It may be smart to incorporate additional rest days or repeat a week of your plan if your legs constantly feel fatigued and you’re not recovering as well as you should be.

Signs of overtraining can include a drop in performance, feeling very worn out and drained, having a drained brain, migraine, moodiness, and being more vulnerable to injury.

If you display any of these signs, it is wise to visit a medical professional to make sure it isn’t related to another health issue. If you believe you are overtrained, it is advised to take a couple of days off from your usual workout schedule, followed by a few weeks of doing a lesser amount of exercise.

Be sure you get the necessary rest your body demands instead of trying to keep exercising beyond what you can handle, which can result in permanent problems.

2. Wearing the Wrong Shoes

A shock, perhaps, but selecting the incorrect footwear can make your legs feel heavy. You should look for running shoes that are feather-weight, yet still offer the necessary stability.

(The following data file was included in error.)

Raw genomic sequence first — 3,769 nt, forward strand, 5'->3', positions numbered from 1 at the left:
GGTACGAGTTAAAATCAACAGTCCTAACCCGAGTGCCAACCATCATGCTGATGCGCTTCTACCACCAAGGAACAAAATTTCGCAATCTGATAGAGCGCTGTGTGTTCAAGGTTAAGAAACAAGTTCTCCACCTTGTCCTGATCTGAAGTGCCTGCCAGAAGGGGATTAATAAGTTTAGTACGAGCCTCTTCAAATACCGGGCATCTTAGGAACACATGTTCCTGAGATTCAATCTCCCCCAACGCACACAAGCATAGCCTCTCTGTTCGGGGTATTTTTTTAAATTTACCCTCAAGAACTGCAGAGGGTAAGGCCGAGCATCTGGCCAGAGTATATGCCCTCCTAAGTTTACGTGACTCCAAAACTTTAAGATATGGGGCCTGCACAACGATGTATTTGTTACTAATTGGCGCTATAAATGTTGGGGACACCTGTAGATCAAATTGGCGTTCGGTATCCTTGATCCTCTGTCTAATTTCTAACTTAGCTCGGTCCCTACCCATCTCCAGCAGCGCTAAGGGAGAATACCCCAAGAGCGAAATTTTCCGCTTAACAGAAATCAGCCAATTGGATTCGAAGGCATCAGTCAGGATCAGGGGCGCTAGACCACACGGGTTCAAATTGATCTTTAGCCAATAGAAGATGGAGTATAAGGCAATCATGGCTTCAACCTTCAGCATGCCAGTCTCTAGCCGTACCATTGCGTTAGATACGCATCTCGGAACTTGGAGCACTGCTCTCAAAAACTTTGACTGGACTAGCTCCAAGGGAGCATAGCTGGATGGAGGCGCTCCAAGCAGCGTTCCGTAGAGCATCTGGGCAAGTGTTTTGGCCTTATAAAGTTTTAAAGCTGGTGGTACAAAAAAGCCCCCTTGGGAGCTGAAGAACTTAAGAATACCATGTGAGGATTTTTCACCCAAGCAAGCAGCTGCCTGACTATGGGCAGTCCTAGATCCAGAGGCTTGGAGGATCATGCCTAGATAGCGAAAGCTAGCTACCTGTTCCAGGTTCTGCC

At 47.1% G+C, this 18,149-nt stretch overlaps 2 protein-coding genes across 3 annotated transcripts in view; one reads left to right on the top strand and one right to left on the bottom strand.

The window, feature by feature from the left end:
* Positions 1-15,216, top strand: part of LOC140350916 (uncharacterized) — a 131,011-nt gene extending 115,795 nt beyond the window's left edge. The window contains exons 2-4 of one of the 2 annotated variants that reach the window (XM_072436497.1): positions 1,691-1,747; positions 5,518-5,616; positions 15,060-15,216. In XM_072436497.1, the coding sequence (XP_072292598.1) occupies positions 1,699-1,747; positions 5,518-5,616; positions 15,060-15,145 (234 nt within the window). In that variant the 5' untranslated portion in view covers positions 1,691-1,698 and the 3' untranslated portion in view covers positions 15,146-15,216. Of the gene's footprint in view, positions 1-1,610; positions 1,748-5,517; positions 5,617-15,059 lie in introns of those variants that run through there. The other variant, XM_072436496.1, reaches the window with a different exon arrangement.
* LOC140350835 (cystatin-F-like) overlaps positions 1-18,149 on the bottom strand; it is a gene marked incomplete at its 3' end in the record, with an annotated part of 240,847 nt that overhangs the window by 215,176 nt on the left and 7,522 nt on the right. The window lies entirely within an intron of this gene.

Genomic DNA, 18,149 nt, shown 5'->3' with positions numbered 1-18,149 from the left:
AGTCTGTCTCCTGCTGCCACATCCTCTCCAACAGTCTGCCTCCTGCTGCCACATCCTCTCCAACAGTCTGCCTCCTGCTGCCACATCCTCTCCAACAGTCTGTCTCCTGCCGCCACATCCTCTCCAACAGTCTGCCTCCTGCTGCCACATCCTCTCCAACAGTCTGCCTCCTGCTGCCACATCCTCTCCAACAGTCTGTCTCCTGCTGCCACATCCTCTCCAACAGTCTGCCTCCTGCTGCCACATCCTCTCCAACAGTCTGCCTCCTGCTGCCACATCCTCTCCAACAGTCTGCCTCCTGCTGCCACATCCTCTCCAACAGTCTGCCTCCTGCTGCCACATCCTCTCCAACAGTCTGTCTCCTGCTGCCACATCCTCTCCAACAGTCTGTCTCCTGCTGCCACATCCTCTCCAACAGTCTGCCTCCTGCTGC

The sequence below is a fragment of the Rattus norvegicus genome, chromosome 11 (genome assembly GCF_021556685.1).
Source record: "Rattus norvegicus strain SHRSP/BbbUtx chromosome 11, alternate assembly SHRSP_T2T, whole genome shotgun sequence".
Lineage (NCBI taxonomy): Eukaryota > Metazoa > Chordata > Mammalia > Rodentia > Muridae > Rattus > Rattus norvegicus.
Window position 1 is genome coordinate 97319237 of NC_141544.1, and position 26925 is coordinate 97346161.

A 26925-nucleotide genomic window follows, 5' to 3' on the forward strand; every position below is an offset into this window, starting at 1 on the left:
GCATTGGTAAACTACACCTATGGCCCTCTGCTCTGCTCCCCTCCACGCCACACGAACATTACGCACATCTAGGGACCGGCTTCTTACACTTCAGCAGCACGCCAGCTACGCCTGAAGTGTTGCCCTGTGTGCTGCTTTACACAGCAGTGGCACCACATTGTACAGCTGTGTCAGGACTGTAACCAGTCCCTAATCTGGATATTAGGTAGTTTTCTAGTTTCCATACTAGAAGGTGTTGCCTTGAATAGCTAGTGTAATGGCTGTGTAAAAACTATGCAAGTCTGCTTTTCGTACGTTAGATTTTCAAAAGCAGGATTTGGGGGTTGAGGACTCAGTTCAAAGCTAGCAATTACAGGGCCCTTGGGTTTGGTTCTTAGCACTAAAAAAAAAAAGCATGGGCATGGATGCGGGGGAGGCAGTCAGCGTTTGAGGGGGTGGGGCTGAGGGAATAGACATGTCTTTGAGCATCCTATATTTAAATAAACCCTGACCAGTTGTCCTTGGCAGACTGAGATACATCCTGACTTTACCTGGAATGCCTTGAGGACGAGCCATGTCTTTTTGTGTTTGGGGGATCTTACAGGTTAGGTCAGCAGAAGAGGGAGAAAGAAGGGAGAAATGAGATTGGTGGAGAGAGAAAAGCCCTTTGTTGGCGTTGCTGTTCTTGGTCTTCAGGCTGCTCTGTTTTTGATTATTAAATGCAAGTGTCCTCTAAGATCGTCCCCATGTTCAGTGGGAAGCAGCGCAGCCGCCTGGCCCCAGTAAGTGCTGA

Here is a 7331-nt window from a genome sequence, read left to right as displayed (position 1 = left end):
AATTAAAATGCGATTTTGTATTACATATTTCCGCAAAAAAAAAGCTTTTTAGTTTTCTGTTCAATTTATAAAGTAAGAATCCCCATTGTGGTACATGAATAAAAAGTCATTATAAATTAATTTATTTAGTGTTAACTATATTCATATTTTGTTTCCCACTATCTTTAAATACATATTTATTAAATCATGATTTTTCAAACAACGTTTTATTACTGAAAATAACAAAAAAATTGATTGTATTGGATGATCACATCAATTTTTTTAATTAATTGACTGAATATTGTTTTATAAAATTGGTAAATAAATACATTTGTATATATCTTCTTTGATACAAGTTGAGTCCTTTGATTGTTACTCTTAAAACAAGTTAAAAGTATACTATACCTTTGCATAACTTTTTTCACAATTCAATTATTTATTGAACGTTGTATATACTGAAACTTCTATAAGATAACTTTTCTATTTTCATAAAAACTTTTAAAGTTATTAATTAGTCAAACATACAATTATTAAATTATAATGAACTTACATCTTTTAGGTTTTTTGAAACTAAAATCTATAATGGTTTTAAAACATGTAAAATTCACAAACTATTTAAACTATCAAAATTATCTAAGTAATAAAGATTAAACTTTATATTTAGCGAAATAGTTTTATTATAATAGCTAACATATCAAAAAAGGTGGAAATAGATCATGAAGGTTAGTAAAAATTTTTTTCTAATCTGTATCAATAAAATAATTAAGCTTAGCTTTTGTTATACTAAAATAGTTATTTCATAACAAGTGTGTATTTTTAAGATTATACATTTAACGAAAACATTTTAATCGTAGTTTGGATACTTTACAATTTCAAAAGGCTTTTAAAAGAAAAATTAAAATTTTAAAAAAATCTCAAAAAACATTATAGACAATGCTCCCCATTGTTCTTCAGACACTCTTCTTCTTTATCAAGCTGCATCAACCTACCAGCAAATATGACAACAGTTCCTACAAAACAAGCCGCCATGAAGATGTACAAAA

Shoes that are specifically designed to treat overpronation are commonly bulkier and heavier since these shoes offer more support.

If the shoes provide the correct amount of cushioning for your feet, you should be comfortable, but if they are too bulky, you may experience a feeling of heaviness in your legs while running.

Conversely, wearing a shoe that is too lightweight and lacks sufficient stability might also present problems.

If your shoe does not offer enough cushioning, your body may experience increased strain when it makes contact with the floor. This can make the muscles get tired faster.

This can also happen with worn-out or old shoes.

3. Poor Running Form

Exercising with improper technique often places additional stress on your body and could lead to tired, heavy limbs.

Having an incorrect running technique can make you use up more energy than necessary, making you slower and causing exhaustion earlier, making your legs more likely to tire.

By keeping a proper technique when running, it will stop you from becoming exhausted too soon, and reduce the prospects of having sore legs from running.

4. Poor Diet

Eating too little, particularly with an absence of carbs (and overall calories), can give you a sensation of your legs being leaden while running.

When you go for a jog, your body consistently drawing on a mixture of carbs and fat to supply the strength that your muscles need. These carbs are stored in your muscles as glycogen.

If you drastically lower the amount of carbohydrates in the food you eat, your body will not be able to build up as much glycogen in your muscles. This makes it more difficult for your body to generate energy while you are running, leading to a sensation of having ‘heavy legs.’